5 reasons why a tax lawyer is needed to manage tax disputes
Handling a tax dispute with the Australian Tax Office (ATO) can be very stressful, time consuming and expensive. In these circumstances, a tax lawyer may be crucial to ensure that the tax dispute is managed properly, and resolved quickly, so that life can get back on track. It is also important to note that a lawyer can independently advise or act in a tax law matter, or work with an accountant. We have compiled our list of five reasons why a tax lawyer is needed to manage tax disputes.
It is possible to receive a criminal conviction for failing to lodge a tax return.
Failure to lodge a tax return or business activity statement (BAS) is an offence under section 8C of the Taxation Administration Act 1953. There is a possibility that the taxpayer could be prosecuted for criminal charges under this section for the failure to lodge a tax return. Due to the serious nature of this offence, if a summons is received from the Court for failing to lodge a tax return, we recommend seeking help from a tax lawyer for advice and to appear in Court.
There are many other significant penalties which may be imposed by the Court.
If a person is found guilty of an offence for failing to lodge a tax return, there are many penalties which may be imposed by the Court. This includes:
- A fine;
- Good behaviour bond;
- Periodic detention;
- Suspended sentence; or
- Full time gaol.
When deciding which penalty to apply, the Magistrate or Judge will consider relevant details such as the circumstances of the offence, the length of time the tax returns were outstanding, the monetary amount involved, as well as the reason that the direction of the Commissioner of Taxation was not complied with. Other considerations include whether the person pleaded guilty or not (in which case they may be entitled to a discount on sentence), has prior convictions, employment history and any medical issues.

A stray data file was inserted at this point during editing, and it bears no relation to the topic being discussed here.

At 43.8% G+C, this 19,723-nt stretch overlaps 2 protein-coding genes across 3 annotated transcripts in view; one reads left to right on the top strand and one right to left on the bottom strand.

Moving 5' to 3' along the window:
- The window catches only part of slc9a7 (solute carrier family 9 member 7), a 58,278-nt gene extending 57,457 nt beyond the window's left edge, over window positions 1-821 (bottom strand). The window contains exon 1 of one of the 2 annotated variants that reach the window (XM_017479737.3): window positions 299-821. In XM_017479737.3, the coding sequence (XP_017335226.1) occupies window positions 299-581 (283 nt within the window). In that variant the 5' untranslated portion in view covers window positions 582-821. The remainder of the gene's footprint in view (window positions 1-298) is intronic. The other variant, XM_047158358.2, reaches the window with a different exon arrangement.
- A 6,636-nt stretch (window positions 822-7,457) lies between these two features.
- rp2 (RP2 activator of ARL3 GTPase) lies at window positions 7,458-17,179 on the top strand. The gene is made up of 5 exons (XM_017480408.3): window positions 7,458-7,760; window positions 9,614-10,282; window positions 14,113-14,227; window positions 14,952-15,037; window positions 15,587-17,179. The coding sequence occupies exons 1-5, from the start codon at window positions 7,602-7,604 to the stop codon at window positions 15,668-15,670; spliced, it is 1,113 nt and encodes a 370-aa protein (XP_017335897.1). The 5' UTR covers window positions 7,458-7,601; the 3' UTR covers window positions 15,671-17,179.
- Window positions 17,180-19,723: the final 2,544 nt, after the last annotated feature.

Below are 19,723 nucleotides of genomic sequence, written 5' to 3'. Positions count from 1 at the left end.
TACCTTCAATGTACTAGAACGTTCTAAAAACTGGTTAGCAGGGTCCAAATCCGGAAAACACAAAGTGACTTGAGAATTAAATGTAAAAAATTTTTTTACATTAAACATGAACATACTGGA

Alternatively, if a person is found guilty, consideration may be given to dismissing the charge without recording a conviction pursuant to section 19B of the Crimes Act 1914 (Cth). In doing so, the decision-maker will take into consideration relevant factors, such as the character, record and health of the person, the nature and circumstances of the offence and whether it is inexpedient to inflict any punishment.
A tax lawyer can provide advice on how to minimise the penalty.
One of the key things that the Court will take into account in deciding the sentence is whether the defendant has done the right thing since the charges were brought. If the returns have been lodged, the Court will take a more favourable view. If more time is needed, the defendant can request an adjournment for more time to get everything in order.
If there is a failure to lodge the returns before the Court makes its final decision, then a higher penalty and an order from the Magistrate to lodge the documents within 90 days is likely to be received. If this Court order is not complied with, higher penalties and potential jail time may be received.
Furthermore, it is important to provide evidence that may persuade the Court that a conviction is not warranted. This may involve the commissioning of a report from a forensic psychologist setting out any mental health issues which may have prevented the taxpayer from attending to their affairs or which made doing so difficult.
It is important to note that company directors may also be liable for offences committed by the company.
Directors may be prosecuted personally for tax offences committed by the company. It is a defence to liability if the director can prove that he or she did not aid, abet, counsel or procure the act or omission of the company and was not in any way knowingly involved in or a party to that act or omission.
Usually, the ATO will prosecute the company rather than the individuals who manage it. However, a director may be personally liable in circumstances where:
- The company has insufficient assets; or
- The directors were deliberately using the company to defeat the operation of tax laws; or
- Where the company has already been prosecuted for a tax offence and it is apparent that the prosecution has not deterred the company from re-offending.
Finally, tax payers are deemed to be guilty until proven innocent.
It is important to note that, unlike other areas of law, those charged with certain tax offences by the ATO shoulder the burden of proving their innocence. According to section 8L of the Taxation Administration Act 1953, the legal burden lies on the defendant to establish defences to the charges of making false or misleading statements and incorrectly keeping records.
This is despite evidence given to a parliamentary inquiry that small business and individual taxpayers often lack the resources to fight. This fact, combined with the ATO’s extensive powers to gather information, means that it is extremely difficult to prove innocence. Due to the strict nature of tax offences, we recommend seeking legal advice from an experienced tax lawyer as soon as a tax dispute arises.